Giverny is a small neighborhood not far from Paris with a population of over 500 people. However, this picturesque village became famous worldwide thanks to one man: Claude Monet, Father of the French Impressionism.
It's a perfect day trip from Paris, to enjoy nature in a place with huge importance in Art History. Because Giverny is not only an essential stop of the impressionist route in the Seine Valley, it is also a crucial landmark in the artistic transition from Impressionism to the art of the 20th century.
Giverny is quite an easy day trip from Paris. There are of course many companies offering organized tours from Paris, but you will save a lot (and be much more free) if you go there by yourself. The trains to Giverny depart from Gare Saint-Lazare, almost every hour. The closest train Station is Vernon (it takes one hour to reach it from Saint Lazare. From Vernon station, you have several options: first, you can walk! It's around 1h15 to reach Giverny, but the walk worths it, since there is a nice countryside path to go there. You can also opt for public transportation: there are two options, a shuttle bus and a little train, taking both approximately 15 minutes to reach Giverny. They usually depart few minutes after the train from Paris arrives, so usually you don't have to wait much for it. They both cost 10€ for round trip. Be careful for your return, because at some times there are more people waiting than seats available in the bus/train! So try to arrive in advance before the departing from Giverny.
You can easily see the main touristic "spots" within a day, or even half a day if you do it quick. However, if you want to feel the spirit of the town without tourists, you can plan to spend one night in the village, to enjoy a peaceful evening and morning time, and discover the town almost like how Monet did 150 years ago!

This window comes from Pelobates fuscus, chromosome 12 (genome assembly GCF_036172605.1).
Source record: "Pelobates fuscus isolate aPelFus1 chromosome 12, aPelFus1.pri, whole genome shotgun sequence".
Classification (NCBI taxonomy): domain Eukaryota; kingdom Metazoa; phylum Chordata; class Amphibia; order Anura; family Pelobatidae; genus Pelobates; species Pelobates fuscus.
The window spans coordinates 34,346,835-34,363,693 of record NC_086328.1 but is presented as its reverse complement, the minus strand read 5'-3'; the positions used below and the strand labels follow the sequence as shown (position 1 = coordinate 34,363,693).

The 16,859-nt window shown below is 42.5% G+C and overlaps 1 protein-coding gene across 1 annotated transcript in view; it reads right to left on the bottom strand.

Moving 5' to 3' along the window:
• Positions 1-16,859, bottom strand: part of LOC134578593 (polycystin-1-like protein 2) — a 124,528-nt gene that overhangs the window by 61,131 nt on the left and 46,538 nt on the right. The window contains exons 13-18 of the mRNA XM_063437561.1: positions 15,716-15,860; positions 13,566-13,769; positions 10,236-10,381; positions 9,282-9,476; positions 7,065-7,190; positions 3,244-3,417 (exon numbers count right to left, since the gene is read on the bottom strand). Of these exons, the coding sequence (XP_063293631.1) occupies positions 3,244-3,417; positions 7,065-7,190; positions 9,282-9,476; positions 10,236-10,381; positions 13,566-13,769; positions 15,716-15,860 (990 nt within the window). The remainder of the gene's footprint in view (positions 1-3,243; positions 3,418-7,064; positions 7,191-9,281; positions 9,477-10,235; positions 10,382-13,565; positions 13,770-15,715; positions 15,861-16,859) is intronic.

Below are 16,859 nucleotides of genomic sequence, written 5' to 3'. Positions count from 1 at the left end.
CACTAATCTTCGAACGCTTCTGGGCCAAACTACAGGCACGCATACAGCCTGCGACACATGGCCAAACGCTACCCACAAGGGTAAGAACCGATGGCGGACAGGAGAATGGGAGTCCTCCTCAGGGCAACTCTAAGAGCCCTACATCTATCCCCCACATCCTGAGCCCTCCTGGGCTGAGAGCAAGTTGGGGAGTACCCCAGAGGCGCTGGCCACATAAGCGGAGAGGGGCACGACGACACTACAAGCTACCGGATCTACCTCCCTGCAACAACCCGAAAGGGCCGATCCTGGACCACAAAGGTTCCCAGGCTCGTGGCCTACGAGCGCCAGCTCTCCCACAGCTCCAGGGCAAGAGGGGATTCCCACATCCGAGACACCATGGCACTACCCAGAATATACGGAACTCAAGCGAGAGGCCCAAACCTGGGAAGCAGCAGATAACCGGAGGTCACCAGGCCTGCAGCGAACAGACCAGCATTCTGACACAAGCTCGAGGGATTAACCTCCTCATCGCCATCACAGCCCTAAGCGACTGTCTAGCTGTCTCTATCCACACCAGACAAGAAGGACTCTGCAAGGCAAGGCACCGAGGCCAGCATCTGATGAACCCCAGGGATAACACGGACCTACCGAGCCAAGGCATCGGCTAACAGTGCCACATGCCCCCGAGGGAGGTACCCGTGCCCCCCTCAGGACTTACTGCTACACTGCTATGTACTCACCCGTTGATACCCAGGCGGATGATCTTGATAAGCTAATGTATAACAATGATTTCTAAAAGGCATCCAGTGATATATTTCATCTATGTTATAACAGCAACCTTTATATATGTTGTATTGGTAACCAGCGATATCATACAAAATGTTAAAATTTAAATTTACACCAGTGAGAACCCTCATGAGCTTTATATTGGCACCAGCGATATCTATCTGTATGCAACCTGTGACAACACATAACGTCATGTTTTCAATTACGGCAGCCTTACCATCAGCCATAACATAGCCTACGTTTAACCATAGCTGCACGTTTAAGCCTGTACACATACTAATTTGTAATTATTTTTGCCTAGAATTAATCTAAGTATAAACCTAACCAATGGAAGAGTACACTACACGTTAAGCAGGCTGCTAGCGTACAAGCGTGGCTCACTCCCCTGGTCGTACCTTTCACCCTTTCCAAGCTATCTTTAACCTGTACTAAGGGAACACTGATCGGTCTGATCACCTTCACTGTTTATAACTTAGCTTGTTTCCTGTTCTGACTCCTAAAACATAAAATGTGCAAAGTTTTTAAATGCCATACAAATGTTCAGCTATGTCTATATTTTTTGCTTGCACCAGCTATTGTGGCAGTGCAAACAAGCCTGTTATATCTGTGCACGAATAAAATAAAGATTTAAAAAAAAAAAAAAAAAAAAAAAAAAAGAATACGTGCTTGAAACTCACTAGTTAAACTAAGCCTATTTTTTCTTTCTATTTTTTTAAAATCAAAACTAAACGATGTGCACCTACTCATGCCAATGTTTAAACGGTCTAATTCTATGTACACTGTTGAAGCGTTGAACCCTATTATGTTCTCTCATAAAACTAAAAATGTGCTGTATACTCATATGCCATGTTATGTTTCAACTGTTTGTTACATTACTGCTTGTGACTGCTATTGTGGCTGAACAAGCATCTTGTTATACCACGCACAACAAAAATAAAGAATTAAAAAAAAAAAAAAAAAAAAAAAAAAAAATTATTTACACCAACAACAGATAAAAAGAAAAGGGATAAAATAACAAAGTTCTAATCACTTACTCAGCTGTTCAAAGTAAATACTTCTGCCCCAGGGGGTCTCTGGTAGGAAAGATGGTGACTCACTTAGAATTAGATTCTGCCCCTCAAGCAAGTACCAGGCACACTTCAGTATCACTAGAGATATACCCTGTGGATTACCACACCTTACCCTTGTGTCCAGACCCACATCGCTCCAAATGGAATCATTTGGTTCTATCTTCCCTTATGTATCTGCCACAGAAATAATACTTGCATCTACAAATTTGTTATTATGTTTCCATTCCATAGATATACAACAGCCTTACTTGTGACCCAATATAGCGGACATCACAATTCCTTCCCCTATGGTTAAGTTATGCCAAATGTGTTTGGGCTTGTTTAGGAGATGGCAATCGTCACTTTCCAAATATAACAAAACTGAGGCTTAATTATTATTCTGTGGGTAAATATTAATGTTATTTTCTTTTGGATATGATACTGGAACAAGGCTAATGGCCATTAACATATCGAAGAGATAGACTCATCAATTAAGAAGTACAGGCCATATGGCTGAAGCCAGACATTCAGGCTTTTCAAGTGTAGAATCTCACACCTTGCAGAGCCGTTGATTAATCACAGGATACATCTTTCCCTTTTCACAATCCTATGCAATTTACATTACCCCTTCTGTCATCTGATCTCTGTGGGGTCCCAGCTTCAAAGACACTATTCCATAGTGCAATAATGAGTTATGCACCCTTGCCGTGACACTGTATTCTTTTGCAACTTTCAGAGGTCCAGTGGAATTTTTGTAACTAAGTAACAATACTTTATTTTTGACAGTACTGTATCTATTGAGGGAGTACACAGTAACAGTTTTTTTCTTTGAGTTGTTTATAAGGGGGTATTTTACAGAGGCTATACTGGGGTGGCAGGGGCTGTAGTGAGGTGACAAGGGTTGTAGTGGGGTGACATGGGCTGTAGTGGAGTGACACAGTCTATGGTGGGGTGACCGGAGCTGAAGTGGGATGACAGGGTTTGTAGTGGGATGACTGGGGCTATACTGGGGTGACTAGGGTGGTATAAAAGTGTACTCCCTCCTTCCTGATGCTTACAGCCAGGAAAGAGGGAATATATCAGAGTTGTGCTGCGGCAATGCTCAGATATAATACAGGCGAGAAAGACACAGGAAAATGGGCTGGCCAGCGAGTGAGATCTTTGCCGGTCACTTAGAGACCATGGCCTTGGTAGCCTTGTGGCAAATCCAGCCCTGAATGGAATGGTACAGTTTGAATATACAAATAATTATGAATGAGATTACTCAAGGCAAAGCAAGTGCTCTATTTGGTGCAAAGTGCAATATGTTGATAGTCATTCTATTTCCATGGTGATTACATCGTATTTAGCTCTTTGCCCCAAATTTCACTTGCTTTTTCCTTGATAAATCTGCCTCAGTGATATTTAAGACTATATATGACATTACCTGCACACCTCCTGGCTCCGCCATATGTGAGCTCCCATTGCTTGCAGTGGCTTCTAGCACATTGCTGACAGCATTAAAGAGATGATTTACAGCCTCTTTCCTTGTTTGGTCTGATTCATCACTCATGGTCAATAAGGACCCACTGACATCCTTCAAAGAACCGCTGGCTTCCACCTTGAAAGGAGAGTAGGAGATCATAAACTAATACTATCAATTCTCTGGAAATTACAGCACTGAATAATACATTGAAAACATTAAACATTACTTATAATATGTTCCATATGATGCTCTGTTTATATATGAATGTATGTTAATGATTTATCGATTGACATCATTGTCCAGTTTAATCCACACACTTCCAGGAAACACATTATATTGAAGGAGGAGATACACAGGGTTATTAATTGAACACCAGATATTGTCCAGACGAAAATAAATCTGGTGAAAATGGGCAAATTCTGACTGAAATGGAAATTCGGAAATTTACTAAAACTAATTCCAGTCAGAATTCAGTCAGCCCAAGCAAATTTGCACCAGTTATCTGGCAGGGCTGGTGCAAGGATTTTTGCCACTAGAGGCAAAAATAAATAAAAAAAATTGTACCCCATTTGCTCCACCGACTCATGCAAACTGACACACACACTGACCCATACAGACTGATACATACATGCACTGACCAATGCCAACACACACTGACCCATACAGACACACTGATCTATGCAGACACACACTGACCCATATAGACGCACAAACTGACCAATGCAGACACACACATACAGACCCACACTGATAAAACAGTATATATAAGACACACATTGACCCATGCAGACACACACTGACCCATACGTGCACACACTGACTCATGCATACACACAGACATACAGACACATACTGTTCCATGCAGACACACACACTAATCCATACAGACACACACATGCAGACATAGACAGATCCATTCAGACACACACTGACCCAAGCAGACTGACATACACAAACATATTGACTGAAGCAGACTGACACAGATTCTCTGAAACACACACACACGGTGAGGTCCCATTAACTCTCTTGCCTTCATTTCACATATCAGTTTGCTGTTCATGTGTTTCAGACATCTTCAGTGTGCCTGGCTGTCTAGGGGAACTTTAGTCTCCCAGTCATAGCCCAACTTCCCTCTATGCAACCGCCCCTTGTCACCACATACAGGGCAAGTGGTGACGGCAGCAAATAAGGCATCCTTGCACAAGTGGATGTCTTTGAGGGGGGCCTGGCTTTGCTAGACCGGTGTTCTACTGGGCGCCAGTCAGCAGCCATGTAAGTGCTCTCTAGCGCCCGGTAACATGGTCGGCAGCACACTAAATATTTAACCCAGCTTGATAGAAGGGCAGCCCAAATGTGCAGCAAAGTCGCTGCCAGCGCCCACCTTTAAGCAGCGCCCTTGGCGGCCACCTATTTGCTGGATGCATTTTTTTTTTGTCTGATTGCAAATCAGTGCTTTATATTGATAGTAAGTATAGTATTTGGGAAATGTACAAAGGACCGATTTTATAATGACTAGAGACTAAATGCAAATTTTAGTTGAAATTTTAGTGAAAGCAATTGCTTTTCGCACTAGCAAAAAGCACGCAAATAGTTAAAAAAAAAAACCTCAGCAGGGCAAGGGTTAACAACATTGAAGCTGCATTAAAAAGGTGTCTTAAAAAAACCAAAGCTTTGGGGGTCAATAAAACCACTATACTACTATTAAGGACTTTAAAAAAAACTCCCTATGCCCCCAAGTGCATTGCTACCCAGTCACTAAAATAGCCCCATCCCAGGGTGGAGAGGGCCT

Technically you can visit Giverny any time of the year. However, since the beauty of the place is very much linked with the blooming of flowers, there are specific periods much more recommended to discover it. The best season to enjoy field flowers, such as poppy, is between April and June. If you want to see the water lily flowers, then it is better between end of June and August. But flower varieties are blooming one after another so that the garden changes gradually with the seasons while keeping its colors and brightness, and Autumn is very pleasant too.
Monet Garden is opening from April 1st to November 1st. Moreover, the shuttle bus from Vernon to Giverny only works from April to October. Keep in mind that Giverny is a very famous tourist attraction in Paris region, so if you want to enjoy the garden without hundreds of people around, it is better to avoid weekends, public holidays etc...
Giverny is famous for Monet Garden. But there are many other places to enjoy there. The town of Giverny is big enough to walk around and most places can be covered if you are walking for about 30 minutes.
Claude Monet noticed the village of Giverny while looking out of a train window. He made up his mind to move there and rented a house and the area surrounding it. In 1890 he had enough money to buy the house and land outright and set out to create the magnificent gardens he wanted to paint. Some of his most famous paintings were of his garden in Giverny. Claude Monet's property at Giverny (house and gardens), left by his son to the Académie des Beaux-Arts in 1966, became a Museum opened to public visit in 1980 after completion of large-scale restoration work: the huge Nymphea's studio was restored and the precious Monet collection of Japanese engravings was displayed in several rooms, hung in the manner chosen by the master himself; the gardens were replanted as they once were.
Monet lived in the house with its famous pink brick façade from 1883 until his death in 1926. He and many members of his family are interred in the village cemetery. The long years Monet spent at his house in Giverny would turn it into a place of artistic pilgrimage, even in his lifetime.